New Normal

Courtney and I have a loose boundary—or perhaps more of a gravitational center— that keeps us circling the several blocks around our home at 117 1/2 South 6th. There is not some invisible fence or moral code that keeps us from leaving. We often take a day trip here or there. And I give a few guitar lessons 10-20 minutes away each week. But whenever I get in the car and drive it feels like I'm expelling something extra in order to break orbit. This afternoon I had the thought smash against my forehead that our little 3 block experiment—still strange to many—was now everyday to me. 

I was sitting at the coffee shop (2 blocks from our house) talking to a friend who happened to be there as well. We ended up chatting for nearly an hour. This was after Courtney and I had been at church that morning (2 blocks away) and had last second lunch with some friends (4 blocks away). Had this sort of closeness and impromptu happened 4 years ago it would have been a day for the books. Not that it's like that all day every day, but enough that it no longer shocks me.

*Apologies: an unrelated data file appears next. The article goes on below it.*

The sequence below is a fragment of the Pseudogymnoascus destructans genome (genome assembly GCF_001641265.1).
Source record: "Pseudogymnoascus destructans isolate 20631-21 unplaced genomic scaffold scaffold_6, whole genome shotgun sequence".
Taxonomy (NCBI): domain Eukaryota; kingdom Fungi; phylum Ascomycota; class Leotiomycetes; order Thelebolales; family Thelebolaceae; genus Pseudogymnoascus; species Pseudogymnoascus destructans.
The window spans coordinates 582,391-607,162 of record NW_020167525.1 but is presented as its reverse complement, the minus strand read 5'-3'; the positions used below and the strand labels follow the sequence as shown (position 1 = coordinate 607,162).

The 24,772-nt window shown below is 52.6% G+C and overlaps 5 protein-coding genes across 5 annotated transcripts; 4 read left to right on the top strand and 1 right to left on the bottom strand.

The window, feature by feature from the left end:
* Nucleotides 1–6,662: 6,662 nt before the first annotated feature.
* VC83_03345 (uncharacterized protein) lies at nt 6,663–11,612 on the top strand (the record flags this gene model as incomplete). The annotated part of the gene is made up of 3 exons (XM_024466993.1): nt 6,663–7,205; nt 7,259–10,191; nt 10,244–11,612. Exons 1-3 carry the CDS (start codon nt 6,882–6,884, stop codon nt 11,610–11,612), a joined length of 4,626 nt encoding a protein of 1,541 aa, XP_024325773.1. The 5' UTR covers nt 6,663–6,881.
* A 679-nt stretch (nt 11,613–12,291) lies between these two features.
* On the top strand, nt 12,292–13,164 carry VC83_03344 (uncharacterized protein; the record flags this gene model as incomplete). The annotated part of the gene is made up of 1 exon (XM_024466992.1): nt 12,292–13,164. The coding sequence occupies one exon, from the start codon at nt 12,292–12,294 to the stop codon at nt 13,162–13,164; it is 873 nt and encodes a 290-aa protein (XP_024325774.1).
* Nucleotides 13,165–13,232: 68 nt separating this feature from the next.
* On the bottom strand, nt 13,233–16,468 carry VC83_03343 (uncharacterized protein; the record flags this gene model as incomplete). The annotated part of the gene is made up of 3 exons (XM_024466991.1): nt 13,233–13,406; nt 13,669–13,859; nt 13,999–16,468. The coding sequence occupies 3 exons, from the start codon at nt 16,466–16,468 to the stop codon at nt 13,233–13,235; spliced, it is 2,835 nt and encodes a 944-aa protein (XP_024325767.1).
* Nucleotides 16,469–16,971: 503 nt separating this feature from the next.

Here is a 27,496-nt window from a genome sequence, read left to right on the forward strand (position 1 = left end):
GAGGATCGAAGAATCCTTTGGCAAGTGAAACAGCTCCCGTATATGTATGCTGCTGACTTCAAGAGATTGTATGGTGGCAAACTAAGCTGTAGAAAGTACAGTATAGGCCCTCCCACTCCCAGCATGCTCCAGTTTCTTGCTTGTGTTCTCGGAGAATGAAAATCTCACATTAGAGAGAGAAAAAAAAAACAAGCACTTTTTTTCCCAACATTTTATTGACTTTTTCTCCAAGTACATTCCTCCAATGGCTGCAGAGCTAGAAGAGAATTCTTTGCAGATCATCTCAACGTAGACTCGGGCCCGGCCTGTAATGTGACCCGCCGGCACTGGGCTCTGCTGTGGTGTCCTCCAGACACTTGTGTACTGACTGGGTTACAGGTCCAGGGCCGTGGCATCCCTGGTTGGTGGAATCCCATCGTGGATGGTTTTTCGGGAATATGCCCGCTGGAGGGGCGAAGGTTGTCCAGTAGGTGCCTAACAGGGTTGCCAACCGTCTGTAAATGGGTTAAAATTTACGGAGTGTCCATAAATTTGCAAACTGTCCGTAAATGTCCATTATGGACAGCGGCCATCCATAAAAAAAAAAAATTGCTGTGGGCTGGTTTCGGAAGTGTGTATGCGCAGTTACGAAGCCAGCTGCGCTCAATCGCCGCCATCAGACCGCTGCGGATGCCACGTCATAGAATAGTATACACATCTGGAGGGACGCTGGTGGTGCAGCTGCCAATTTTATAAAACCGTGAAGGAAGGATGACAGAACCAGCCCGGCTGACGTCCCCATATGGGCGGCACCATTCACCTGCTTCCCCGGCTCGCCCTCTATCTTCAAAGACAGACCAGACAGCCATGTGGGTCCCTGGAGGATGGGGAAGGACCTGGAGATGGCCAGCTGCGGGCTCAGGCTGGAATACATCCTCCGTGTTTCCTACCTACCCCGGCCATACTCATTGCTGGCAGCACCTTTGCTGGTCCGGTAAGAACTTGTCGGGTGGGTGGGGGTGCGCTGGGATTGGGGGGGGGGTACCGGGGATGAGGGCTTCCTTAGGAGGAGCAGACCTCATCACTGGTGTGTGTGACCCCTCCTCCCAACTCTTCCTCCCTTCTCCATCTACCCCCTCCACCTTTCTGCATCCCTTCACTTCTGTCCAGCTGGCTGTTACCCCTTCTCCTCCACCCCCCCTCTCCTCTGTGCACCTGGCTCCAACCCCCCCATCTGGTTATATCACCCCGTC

So I took a moment to remember. No one can live on always new, always different. But the danger of the new normal is that you can lose an appreciation for what was at one time revolutionary and liberating and only see what is wrong instead of being grateful.